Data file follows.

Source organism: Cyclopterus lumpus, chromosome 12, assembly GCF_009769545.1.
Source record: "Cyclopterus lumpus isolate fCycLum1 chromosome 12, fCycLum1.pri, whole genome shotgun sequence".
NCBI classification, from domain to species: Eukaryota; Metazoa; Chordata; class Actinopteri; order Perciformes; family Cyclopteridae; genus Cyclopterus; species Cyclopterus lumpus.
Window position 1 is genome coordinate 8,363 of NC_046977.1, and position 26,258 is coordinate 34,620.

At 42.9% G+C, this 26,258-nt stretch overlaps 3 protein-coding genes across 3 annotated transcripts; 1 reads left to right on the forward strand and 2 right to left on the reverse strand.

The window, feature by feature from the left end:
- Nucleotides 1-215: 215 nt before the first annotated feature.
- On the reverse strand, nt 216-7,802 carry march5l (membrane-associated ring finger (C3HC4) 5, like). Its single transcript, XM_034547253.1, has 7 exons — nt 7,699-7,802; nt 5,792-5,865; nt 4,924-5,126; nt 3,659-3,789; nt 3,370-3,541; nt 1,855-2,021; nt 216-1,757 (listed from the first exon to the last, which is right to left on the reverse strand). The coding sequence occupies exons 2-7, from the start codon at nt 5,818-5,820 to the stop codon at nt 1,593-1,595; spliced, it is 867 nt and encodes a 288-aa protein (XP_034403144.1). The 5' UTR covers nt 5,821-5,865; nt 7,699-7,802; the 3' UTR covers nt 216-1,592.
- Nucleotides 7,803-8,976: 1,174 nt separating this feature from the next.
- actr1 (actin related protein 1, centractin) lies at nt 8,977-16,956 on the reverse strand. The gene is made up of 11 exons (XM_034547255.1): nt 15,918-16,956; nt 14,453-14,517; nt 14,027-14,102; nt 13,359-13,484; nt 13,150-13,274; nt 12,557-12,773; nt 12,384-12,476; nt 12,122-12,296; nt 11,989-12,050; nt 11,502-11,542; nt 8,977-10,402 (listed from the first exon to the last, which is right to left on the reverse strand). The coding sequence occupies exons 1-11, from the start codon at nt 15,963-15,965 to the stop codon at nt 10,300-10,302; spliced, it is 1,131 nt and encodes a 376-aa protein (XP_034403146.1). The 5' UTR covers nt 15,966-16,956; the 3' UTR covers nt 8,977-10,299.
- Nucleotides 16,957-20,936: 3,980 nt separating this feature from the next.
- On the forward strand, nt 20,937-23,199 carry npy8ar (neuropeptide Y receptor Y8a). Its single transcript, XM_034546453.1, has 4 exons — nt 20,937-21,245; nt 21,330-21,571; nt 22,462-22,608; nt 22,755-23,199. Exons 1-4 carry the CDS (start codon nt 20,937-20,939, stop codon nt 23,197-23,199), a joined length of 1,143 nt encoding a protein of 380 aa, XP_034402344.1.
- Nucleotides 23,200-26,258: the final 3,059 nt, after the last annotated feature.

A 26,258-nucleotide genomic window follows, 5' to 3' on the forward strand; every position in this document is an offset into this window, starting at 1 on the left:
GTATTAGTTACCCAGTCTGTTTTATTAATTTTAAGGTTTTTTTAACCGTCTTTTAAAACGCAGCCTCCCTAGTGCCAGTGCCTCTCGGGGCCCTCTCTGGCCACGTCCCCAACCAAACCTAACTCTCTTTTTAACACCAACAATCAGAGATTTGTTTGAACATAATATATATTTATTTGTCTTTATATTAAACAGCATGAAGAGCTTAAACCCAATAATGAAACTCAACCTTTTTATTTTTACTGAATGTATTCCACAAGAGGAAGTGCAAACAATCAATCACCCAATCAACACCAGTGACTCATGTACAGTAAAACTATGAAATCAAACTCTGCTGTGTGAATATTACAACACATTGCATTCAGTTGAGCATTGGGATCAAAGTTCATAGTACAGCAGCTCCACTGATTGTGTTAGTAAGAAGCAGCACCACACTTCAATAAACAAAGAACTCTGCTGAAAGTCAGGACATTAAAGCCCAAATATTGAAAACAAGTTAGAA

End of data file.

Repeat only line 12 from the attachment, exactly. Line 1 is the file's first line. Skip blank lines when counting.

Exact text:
- On the forward strand, nt 20,937-23,199 carry npy8ar (neuropeptide Y receptor Y8a). Its single transcript, XM_034546453.1, has 4 exons — nt 20,937-21,245; nt 21,330-21,571; nt 22,462-22,608; nt 22,755-23,199. Exons 1-4 carry the CDS (start codon nt 20,937-20,939, stop codon nt 23,197-23,199), a joined length of 1,143 nt encoding a protein of 380 aa, XP_034402344.1.